“Those scenarios include development in both federal and state offshore areas, including along Atlantic, Pacific and Gulf Coasts as well as in Great Lakes and Hawaiian Waters.”
Honolulu Ranked 8th U.S. Best City for Public Transportation
A ranking published in U.S. News and World Report shows Honolulu is the eighth-best city in the nation for public transportation.
The analysis of data from the Federal Transit Administration and the American Public Transportation Association, a group that advocates for public transit, looked at a variety of factors including account per capita spending on public transportation, number of safety incidents per million trips, and the number of trips taken per capita.
Portland was first on the list, with U.S. News and World Report noting city dwellers there have a variety of travel alternatives, including buses, light rail, commuter rail, streetcars and an aerial tram.
The magazine noted Honolulu is the only city among the top 10 that does not have an urban rail system, but was hoping to build one soon. It said the city’s TheBus and its high ridership helps to boost Honolulu to its No. 4 position in per capita public transit usage.
Action on a legislative bill that would have required Hawaii zoos to provide at least one acre of exhibit space for each elephant has been deferred.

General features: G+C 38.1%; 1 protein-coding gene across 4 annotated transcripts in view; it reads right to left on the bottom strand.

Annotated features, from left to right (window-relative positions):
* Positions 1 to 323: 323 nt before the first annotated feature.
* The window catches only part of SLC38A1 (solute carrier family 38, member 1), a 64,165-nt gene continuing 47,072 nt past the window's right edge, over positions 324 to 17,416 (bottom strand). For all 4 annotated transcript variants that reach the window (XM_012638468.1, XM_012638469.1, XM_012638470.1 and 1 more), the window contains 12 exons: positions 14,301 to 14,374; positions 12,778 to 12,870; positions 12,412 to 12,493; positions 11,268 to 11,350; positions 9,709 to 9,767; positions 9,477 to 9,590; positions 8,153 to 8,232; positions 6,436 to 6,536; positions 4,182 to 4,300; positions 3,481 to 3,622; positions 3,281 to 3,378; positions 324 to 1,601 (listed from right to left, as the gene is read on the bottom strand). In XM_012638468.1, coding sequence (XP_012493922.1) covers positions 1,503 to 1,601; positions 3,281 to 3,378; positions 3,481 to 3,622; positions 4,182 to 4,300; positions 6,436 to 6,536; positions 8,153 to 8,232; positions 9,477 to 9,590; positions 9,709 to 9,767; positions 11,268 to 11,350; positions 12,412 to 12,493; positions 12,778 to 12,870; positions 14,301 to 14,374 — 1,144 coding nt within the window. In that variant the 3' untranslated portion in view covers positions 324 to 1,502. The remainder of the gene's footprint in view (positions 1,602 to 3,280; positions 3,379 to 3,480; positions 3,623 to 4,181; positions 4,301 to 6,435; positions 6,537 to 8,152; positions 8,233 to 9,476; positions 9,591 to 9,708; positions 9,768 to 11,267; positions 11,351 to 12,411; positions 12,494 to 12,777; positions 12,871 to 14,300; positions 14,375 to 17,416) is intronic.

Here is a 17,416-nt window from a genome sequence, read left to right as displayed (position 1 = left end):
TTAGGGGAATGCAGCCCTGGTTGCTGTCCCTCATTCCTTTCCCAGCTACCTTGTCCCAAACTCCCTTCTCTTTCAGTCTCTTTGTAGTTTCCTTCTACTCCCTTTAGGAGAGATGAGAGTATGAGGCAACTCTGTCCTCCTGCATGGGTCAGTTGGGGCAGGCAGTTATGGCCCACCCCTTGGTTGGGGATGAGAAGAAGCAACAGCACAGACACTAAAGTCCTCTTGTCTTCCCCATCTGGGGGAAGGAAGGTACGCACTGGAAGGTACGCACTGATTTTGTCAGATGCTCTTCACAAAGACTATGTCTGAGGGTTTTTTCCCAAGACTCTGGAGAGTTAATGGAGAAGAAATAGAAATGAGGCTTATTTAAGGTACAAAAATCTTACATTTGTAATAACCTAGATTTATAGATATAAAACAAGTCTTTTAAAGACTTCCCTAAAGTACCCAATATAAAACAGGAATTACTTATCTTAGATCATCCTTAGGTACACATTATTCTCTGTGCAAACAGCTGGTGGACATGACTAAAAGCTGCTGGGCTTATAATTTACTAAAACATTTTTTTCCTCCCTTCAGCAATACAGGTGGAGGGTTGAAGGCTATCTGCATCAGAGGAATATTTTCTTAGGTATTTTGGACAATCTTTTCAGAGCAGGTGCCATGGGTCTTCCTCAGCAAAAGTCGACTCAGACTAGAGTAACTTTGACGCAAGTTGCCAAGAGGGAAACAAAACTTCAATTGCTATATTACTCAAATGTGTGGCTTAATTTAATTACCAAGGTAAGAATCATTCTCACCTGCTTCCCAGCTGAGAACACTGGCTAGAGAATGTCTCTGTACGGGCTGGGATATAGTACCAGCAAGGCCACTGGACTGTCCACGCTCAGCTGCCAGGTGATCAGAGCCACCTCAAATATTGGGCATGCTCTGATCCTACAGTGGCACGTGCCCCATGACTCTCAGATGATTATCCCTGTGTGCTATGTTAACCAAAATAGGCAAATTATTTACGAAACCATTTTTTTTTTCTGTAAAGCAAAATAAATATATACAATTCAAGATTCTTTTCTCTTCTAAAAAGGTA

The measure, SB1126, called for zoos to practice humane treatment of elephants by giving them sufficient space to live and roam within enclosures. Proponents said elephants need space to roam and exercise.
The bill had been opposed by Honolulu Zoo Director Manuel A. Mollinedo, who said the measure would force the facility to get rid of one of its two elephants.
Civil Unions Won’t Have Big Impact, Two Economists Say
With the likelihood that Hawaii’s legislature will approve a Civil Unions bill, two University of Hawaii Economists have released an updated study of possible impacts a law might have.
The 18-page report by Sumner LaCroix and Kimberly Burnett updates work done last year examining the possible the impact of same-sex civil unions on the Hawai`i economy, Hawai`i businesses, and state budget.